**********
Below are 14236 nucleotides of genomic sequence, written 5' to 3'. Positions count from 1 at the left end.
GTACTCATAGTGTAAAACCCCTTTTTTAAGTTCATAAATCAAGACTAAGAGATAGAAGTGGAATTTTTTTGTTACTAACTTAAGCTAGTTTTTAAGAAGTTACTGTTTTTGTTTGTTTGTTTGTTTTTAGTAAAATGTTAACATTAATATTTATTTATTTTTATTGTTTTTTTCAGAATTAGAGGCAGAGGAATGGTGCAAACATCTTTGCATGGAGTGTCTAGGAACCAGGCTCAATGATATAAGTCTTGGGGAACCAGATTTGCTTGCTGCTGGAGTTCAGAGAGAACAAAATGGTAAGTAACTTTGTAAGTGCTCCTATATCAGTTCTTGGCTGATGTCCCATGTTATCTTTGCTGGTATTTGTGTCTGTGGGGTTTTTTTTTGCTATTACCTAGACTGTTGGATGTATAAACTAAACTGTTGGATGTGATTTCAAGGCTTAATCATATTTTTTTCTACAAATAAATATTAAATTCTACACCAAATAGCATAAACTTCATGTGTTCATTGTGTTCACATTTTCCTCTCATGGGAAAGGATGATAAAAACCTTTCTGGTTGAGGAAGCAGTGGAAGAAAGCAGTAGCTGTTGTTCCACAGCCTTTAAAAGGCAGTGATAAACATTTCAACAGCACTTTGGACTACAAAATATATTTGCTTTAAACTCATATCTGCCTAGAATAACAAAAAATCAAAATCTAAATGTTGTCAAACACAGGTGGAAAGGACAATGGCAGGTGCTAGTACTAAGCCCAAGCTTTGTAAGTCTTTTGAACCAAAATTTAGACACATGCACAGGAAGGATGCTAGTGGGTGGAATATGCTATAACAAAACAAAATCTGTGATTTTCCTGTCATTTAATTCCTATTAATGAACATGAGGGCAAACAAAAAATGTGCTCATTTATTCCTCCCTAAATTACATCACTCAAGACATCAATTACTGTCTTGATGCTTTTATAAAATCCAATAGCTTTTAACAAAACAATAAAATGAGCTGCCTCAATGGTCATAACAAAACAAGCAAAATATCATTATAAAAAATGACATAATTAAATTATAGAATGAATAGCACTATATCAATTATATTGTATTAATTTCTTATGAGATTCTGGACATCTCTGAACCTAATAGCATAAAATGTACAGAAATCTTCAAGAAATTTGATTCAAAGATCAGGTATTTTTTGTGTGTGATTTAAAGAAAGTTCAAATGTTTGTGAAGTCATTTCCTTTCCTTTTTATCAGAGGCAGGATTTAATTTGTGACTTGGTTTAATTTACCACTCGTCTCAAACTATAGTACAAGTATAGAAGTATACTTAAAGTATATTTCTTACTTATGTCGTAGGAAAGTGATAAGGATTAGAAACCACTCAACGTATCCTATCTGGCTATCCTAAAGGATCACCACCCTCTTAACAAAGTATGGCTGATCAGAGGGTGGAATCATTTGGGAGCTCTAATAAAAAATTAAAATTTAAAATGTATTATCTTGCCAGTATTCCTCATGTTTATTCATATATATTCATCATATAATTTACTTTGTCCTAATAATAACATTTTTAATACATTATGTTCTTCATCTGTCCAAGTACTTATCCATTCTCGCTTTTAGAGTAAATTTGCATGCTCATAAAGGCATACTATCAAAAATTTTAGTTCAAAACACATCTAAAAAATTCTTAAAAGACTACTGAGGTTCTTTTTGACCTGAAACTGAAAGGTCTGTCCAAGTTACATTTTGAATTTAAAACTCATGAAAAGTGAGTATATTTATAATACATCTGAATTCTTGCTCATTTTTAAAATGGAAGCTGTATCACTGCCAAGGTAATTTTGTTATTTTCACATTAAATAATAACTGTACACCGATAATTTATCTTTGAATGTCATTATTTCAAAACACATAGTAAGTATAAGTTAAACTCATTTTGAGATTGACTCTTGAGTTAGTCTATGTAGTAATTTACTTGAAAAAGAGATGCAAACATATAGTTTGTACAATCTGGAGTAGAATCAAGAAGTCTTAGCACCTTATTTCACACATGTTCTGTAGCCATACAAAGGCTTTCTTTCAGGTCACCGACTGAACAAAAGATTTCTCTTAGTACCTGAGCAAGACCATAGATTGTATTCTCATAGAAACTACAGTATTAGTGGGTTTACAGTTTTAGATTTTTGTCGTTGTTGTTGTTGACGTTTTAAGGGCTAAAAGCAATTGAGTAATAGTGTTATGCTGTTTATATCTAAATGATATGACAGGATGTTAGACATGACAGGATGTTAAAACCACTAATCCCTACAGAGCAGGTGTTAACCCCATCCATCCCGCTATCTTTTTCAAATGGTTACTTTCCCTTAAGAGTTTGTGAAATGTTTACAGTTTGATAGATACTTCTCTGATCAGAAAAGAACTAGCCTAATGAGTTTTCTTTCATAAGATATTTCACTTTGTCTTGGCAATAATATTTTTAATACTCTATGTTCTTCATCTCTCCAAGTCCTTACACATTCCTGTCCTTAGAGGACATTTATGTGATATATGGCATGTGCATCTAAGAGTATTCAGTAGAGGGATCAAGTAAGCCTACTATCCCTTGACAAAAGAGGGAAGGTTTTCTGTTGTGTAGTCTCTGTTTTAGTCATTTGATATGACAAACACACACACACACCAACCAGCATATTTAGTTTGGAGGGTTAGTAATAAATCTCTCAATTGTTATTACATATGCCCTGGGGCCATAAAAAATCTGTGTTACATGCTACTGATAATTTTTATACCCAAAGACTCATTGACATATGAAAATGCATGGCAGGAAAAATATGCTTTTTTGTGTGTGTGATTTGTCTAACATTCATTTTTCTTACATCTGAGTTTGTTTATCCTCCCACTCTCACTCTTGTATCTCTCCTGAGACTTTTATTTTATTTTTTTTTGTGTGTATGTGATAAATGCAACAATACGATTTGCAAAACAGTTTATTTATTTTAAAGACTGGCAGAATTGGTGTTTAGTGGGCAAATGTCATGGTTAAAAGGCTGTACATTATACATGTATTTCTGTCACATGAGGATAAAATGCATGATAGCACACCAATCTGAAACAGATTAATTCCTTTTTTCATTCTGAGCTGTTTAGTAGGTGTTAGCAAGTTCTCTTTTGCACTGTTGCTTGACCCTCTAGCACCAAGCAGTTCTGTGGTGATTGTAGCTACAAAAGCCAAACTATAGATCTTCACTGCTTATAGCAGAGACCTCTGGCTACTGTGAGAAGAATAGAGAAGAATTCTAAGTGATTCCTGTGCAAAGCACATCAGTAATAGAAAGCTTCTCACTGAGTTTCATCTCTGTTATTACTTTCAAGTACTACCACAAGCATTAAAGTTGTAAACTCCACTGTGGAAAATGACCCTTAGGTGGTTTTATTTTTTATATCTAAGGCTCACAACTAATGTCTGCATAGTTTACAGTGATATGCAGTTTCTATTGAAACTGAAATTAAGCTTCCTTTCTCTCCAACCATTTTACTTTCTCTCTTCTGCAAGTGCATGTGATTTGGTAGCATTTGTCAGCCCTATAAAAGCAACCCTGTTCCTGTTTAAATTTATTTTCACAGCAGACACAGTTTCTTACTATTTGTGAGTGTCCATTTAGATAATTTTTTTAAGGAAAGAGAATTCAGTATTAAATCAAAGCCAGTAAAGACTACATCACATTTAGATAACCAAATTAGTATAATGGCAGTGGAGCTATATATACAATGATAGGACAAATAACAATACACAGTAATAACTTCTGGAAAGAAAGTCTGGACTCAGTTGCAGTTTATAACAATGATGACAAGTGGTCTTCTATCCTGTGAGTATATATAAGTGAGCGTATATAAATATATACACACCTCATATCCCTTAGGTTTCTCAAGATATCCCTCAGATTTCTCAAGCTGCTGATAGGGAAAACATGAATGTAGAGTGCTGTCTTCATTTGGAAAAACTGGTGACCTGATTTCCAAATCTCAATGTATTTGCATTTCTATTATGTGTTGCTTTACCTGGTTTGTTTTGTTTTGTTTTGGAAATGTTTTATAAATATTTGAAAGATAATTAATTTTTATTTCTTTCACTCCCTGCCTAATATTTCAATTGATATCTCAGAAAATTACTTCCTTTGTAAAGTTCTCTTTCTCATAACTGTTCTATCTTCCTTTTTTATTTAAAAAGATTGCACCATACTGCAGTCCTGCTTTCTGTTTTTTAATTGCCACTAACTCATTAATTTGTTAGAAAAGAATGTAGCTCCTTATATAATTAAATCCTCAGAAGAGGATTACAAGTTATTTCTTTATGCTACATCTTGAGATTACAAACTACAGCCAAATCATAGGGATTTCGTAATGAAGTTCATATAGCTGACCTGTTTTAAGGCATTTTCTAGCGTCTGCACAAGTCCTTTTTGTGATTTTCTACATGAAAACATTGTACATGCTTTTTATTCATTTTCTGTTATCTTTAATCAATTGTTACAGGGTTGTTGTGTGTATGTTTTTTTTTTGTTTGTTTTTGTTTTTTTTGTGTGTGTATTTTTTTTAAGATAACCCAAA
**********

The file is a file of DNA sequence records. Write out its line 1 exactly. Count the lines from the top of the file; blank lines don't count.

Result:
Below are 14236 nucleotides of genomic sequence, written 5' to 3'. Positions count from 1 at the left end.